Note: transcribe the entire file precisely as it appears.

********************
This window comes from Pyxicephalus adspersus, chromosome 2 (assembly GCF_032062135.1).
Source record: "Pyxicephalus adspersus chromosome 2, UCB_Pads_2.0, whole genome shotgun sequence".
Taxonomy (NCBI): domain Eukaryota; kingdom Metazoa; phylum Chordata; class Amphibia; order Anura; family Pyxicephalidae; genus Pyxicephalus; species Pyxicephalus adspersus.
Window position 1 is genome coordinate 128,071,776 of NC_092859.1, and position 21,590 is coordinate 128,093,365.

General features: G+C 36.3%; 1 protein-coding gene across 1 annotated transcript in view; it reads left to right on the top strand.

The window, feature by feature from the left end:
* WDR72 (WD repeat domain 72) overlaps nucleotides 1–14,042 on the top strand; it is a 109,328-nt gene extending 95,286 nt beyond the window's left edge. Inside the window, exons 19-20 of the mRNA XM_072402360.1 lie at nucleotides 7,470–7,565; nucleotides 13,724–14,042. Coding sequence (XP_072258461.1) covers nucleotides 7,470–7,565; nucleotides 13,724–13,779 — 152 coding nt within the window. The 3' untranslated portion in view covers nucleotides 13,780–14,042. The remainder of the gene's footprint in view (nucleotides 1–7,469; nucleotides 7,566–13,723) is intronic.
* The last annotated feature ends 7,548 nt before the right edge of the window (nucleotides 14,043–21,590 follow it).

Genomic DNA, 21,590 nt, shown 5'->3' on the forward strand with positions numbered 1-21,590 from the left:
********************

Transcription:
This window comes from Pyxicephalus adspersus, chromosome 2 (assembly GCF_032062135.1).
Source record: "Pyxicephalus adspersus chromosome 2, UCB_Pads_2.0, whole genome shotgun sequence".
Taxonomy (NCBI): domain Eukaryota; kingdom Metazoa; phylum Chordata; class Amphibia; order Anura; family Pyxicephalidae; genus Pyxicephalus; species Pyxicephalus adspersus.
Window position 1 is genome coordinate 128,071,776 of NC_092859.1, and position 21,590 is coordinate 128,093,365.

General features: G+C 36.3%; 1 protein-coding gene across 1 annotated transcript in view; it reads left to right on the top strand.

The window, feature by feature from the left end:
* WDR72 (WD repeat domain 72) overlaps nucleotides 1–14,042 on the top strand; it is a 109,328-nt gene extending 95,286 nt beyond the window's left edge. Inside the window, exons 19-20 of the mRNA XM_072402360.1 lie at nucleotides 7,470–7,565; nucleotides 13,724–14,042. Coding sequence (XP_072258461.1) covers nucleotides 7,470–7,565; nucleotides 13,724–13,779 — 152 coding nt within the window. The 3' untranslated portion in view covers nucleotides 13,780–14,042. The remainder of the gene's footprint in view (nucleotides 1–7,469; nucleotides 7,566–13,723) is intronic.
* The last annotated feature ends 7,548 nt before the right edge of the window (nucleotides 14,043–21,590 follow it).

Genomic DNA, 21,590 nt, shown 5'->3' on the forward strand with positions numbered 1-21,590 from the left: